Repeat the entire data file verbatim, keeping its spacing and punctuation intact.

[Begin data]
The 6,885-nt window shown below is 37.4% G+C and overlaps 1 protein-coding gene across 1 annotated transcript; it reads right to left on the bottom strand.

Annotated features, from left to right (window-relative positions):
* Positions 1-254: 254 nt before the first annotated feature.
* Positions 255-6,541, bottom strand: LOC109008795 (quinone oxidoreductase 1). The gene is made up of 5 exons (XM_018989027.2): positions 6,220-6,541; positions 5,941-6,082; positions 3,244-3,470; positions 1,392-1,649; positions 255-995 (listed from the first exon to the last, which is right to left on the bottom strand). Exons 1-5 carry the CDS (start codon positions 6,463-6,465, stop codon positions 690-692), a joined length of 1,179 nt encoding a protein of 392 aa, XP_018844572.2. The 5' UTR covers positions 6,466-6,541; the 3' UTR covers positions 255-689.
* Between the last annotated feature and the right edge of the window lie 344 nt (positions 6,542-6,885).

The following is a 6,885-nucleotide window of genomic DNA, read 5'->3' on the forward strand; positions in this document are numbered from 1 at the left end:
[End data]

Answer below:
The 6,885-nt window shown below is 37.4% G+C and overlaps 1 protein-coding gene across 1 annotated transcript; it reads right to left on the bottom strand.

Annotated features, from left to right (window-relative positions):
* Positions 1-254: 254 nt before the first annotated feature.
* Positions 255-6,541, bottom strand: LOC109008795 (quinone oxidoreductase 1). The gene is made up of 5 exons (XM_018989027.2): positions 6,220-6,541; positions 5,941-6,082; positions 3,244-3,470; positions 1,392-1,649; positions 255-995 (listed from the first exon to the last, which is right to left on the bottom strand). Exons 1-5 carry the CDS (start codon positions 6,463-6,465, stop codon positions 690-692), a joined length of 1,179 nt encoding a protein of 392 aa, XP_018844572.2. The 5' UTR covers positions 6,466-6,541; the 3' UTR covers positions 255-689.
* Between the last annotated feature and the right edge of the window lie 344 nt (positions 6,542-6,885).

The following is a 6,885-nucleotide window of genomic DNA, read 5'->3' on the forward strand; positions in this document are numbered from 1 at the left end: